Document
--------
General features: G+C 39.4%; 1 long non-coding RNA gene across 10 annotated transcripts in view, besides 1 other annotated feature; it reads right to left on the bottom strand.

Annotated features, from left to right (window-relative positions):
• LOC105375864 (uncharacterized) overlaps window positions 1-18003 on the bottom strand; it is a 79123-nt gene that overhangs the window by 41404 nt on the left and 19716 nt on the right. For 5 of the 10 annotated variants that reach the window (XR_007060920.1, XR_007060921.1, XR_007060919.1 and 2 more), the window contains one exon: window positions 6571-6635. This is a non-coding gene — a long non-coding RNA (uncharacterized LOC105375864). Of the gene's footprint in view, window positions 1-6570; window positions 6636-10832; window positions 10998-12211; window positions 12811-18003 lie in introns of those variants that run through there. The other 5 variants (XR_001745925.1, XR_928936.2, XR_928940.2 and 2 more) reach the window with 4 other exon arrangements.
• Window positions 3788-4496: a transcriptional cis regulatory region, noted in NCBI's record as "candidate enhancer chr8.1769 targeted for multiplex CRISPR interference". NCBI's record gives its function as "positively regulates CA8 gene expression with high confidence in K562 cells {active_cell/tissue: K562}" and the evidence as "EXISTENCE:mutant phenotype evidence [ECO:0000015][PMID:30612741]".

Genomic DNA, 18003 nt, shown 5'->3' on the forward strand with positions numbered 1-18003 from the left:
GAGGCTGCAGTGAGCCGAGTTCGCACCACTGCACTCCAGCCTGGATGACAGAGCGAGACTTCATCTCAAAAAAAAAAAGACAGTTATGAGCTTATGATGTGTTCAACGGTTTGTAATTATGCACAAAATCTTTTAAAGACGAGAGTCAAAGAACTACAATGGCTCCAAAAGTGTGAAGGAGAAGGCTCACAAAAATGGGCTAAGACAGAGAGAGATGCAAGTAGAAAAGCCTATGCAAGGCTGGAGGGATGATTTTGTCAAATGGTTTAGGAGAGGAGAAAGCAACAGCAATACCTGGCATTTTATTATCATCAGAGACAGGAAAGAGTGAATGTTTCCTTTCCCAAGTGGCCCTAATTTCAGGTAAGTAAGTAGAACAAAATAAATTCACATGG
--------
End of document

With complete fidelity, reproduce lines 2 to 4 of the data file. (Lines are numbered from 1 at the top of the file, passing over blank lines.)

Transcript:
Annotated features, from left to right (window-relative positions):
• LOC105375864 (uncharacterized) overlaps window positions 1-18003 on the bottom strand; it is a 79123-nt gene that overhangs the window by 41404 nt on the left and 19716 nt on the right. For 5 of the 10 annotated variants that reach the window (XR_007060920.1, XR_007060921.1, XR_007060919.1 and 2 more), the window contains one exon: window positions 6571-6635. This is a non-coding gene — a long non-coding RNA (uncharacterized LOC105375864). Of the gene's footprint in view, window positions 1-6570; window positions 6636-10832; window positions 10998-12211; window positions 12811-18003 lie in introns of those variants that run through there. The other 5 variants (XR_001745925.1, XR_928936.2, XR_928940.2 and 2 more) reach the window with 4 other exon arrangements.
• Window positions 3788-4496: a transcriptional cis regulatory region, noted in NCBI's record as "candidate enhancer chr8.1769 targeted for multiplex CRISPR interference". NCBI's record gives its function as "positively regulates CA8 gene expression with high confidence in K562 cells {active_cell/tissue: K562}" and the evidence as "EXISTENCE:mutant phenotype evidence [ECO:0000015][PMID:30612741]".